Common Financial Mistakes that Lead to Having Your Mortgage Denied
Lenders prefer consistency when it comes to job and income information, so switching jobs during your mortgage application could cause them to question whether you will be able to afford your home.
Before embarking on the mortgage application process, it is advisable to avoid opening new credit cards or making large cash deposits as this can negatively impact your debt-to-income ratio and result in loan denial.
Top 5 Financial Mistakes That Might Cause Your Mortgage to be Denied
1. You Don’t Have a Good Credit Score
Lenders will evaluate your credit history, including your debt-to-income ratio when making decisions about mortgage approvals. This ratio is calculated by adding up all monthly debt payments and dividing by gross monthly income; to maintain an excellent score it is crucial that you manage your credit responsibly by paying bills on time and limiting how much of it you use.
Also, try not to make sudden withdrawals or deposits from your bank accounts as these can raise red flags for lenders, who will want to know where the funds come from and their relation to your current finances. Lenders generally prefer borrowers with stable lives and consistent finances as borrowers who provide secure collateral.
2. You’re Unprepared for the Mortgage Process
Mortgage processes can be lengthy and exhausting, but adhering to your financial plan and not incurring new debt or making large purchases before closing is key. Also, avoid changing jobs during this process without justifiable cause (ie promotion/increase in salary, etc).
Keep your bank accounts and assets stable during this time as well. Lenders prefer regular deposits and withdrawals from bank accounts, as well as clear documentation of your sources of income. Any unexplained deposits or withdrawals could raise red flags and cause delays or derail your mortgage approval - to prevent this, work closely with your lender and be responsive to their requests.
3. You’re Making Late Payments
Late mortgage payments can have a detrimental effect on your credit score and could prevent you from qualifying for future mortgage loans. While it's best to keep up with payments when possible, sometimes life throws curveballs at us that make this task challenging.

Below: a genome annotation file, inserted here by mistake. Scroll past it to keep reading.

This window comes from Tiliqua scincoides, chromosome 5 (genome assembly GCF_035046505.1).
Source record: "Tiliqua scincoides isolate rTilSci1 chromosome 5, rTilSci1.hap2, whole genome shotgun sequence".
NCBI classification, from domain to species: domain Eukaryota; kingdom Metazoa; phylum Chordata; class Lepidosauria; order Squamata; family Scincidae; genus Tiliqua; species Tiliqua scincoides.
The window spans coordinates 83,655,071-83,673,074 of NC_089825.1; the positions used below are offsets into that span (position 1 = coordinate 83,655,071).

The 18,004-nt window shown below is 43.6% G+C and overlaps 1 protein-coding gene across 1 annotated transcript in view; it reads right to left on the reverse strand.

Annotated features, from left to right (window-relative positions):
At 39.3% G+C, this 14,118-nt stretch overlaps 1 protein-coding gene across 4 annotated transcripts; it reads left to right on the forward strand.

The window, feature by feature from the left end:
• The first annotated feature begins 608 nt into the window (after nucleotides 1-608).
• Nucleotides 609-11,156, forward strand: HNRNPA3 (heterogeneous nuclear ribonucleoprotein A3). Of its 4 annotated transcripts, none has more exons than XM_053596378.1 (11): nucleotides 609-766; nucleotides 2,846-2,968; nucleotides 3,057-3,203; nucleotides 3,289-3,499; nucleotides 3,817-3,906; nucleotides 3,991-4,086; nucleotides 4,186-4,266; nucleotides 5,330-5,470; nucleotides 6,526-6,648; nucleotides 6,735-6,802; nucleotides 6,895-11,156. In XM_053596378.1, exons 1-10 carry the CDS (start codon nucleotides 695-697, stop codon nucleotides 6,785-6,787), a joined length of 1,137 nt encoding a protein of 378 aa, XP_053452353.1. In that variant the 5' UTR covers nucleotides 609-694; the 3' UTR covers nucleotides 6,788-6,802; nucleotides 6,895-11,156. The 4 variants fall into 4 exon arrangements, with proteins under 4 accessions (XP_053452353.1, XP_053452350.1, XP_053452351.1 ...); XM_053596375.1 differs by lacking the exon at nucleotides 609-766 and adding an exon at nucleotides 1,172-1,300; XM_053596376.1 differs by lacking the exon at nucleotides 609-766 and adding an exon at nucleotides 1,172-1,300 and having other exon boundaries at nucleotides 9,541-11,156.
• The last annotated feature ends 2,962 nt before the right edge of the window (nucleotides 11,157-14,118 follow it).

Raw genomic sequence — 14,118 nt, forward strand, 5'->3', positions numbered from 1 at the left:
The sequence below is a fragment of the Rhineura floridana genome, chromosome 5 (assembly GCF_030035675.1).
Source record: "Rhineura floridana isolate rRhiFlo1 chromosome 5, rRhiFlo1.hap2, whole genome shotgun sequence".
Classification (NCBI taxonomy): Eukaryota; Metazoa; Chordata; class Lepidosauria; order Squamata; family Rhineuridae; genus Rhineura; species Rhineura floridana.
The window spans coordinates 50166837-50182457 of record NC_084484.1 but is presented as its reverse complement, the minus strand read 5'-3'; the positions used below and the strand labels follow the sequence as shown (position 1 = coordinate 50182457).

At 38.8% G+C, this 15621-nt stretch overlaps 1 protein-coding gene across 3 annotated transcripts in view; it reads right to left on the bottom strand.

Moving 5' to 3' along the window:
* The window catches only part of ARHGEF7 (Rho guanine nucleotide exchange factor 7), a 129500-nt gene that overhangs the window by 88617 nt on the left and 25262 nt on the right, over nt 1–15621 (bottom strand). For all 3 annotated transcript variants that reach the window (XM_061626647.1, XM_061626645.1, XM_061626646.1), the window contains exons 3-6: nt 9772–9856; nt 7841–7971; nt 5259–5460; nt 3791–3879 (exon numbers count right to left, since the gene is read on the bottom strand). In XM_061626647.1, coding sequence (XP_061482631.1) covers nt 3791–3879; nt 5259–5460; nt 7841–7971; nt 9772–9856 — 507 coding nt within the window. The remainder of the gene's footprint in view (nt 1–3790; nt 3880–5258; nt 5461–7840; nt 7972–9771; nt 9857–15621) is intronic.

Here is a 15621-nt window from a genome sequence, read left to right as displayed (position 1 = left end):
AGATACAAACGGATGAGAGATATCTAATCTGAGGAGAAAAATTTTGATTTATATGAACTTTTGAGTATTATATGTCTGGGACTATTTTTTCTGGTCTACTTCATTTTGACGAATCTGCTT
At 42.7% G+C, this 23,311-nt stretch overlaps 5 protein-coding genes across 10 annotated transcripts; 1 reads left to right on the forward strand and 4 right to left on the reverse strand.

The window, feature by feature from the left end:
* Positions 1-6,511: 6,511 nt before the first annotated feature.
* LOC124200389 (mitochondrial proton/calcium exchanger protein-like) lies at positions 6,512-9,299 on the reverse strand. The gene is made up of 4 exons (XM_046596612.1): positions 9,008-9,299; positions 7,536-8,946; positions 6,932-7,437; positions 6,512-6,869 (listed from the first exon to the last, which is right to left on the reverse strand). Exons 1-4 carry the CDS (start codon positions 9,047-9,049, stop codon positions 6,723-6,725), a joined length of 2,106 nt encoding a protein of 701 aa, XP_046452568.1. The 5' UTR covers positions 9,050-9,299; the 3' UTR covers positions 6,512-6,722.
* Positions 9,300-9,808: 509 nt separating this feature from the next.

Most lenders give borrowers 15 days after the due date to pay their mortgage before it's considered late and reports to credit bureaus are sent. Once that grace period has ended, late mortgage payments could incur late fees and could negatively impact credit bureaus.
If you find yourself late with mortgage payments, it may be in your best interests to request that your lender remove it from your report. Writing up this request helps keep a record of it all.
4. You’re Switching Banks
One of the more frequent errors that could cause your mortgage application to be denied is switching banks too quickly. If there are still withdrawals pending on your old account when switching banks, your payments won't go through and additional fees and penalties could apply.
Switching banks may seem daunting, but it can often improve your finances. Before choosing one to suit your price, technology, and customer service requirements it's essential that all automatic deposits and payments have been transferred over to the new account before closing off your old one - this will prevent checks from failing and creating issues with mortgage applications.
5. You’re Making Unusual Deposits
Lenders want to ensure you have enough cash in your bank account to cover a down payment, closing costs, and at least three months' mortgage payments. If they see an unaccounted-for deposit that's too large to be explained away by assets or side income sources that don't fit this mold, lenders might assume you used ineligible assets or side income as the source.
In such an instance, receipts, bills of sale (if the money came from selling something), canceled checks, and pay stubs as proof are needed to gain the trust of that source. They will also look out for unaccounted-for income sources such as bonuses from sources like IRS tax refunds or business earnings which all need to be declared when applying for a mortgage loan application.